Vinegar syndrome

Senator Hattie W. Caraway (Ark) with 1938 Veterans of Foreign Wars (VFW) Buddy Poppy girl. By Arthur E. Scott, from the Arthur E. Scott photograph collection, C0096, Box 44. Special Collections and Archives, George Mason University

While processing the Arthur E. Scott photograph collection, approximately twenty negatives were separated due to vinegar syndrome. The term “vinegar syndrome” is used to describe the chemical deterioration found in acetate based film. The negatives show signs of deterioration in the vinegar odor they emit, as well as, bubbling, shrinking, and channeling on the surface of the film. In order to preserve the image before the film deteriorates further, we have scanned and saved the negatives at a high resolution. The above image is of the first elected female senator Hattie Caraway and a Buddy Poppy girl from 1938. Even though the image is obstructed by the white dots created by the vinegar syndrome, we are still able to see the subject of the image and will be able to preserve the digital surrogate into the future.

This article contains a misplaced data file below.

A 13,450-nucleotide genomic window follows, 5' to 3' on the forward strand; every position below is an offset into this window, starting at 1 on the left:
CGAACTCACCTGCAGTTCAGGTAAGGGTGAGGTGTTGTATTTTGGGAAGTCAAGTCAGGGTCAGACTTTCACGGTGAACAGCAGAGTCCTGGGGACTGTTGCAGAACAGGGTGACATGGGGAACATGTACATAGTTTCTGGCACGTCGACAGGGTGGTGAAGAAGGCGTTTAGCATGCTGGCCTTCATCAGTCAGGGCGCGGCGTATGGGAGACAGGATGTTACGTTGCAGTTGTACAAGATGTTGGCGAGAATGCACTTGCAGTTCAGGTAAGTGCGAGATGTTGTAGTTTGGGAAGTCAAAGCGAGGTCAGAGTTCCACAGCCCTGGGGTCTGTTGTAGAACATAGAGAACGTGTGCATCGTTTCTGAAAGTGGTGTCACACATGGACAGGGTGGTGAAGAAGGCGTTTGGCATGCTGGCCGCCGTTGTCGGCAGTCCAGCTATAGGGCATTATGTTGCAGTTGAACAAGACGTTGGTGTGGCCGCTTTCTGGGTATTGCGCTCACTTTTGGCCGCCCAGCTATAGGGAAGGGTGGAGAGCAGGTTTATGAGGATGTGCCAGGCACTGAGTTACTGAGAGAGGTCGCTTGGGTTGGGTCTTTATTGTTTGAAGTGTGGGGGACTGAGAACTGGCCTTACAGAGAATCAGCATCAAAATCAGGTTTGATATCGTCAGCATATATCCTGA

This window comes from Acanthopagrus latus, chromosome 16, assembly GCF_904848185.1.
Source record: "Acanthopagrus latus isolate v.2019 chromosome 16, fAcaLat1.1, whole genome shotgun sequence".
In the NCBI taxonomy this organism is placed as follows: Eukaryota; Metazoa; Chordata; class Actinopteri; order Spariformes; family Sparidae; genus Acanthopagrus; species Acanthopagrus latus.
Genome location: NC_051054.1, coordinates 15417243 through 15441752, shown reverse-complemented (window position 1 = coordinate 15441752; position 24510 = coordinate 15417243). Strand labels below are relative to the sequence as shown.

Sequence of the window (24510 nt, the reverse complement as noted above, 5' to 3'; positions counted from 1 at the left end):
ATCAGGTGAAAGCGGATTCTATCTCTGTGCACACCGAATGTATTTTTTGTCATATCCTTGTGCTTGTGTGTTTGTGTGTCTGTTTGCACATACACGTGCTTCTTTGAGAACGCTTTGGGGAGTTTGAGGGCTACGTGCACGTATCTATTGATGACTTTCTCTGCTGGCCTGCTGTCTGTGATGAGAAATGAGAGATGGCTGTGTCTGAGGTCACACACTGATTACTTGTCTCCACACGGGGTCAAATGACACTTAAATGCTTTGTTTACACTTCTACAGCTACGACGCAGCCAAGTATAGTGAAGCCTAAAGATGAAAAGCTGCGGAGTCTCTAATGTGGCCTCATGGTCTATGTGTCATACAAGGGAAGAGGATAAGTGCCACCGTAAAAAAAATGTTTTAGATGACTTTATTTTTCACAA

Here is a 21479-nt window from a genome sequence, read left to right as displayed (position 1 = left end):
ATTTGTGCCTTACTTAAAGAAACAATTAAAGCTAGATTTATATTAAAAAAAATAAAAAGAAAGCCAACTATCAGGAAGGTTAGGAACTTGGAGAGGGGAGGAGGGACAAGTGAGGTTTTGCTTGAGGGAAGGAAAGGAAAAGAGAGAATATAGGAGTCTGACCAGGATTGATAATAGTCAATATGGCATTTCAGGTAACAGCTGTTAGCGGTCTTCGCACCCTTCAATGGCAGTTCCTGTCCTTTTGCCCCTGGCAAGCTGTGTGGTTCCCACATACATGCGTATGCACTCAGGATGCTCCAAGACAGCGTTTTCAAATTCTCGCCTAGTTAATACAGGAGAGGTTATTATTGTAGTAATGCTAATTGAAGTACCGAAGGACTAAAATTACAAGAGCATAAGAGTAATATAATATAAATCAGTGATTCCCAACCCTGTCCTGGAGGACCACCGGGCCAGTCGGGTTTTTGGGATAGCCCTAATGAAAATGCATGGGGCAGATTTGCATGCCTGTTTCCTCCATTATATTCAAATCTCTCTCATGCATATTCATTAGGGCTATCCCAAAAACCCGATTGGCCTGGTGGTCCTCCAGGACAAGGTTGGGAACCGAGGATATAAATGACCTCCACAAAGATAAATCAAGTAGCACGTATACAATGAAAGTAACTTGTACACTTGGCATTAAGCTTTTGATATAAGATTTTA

To see more images from the collection, a sample of almost 200 digitized images is available through this website.

This collection was reprocessed with funds provided by the National Historical Publications and Records Commission.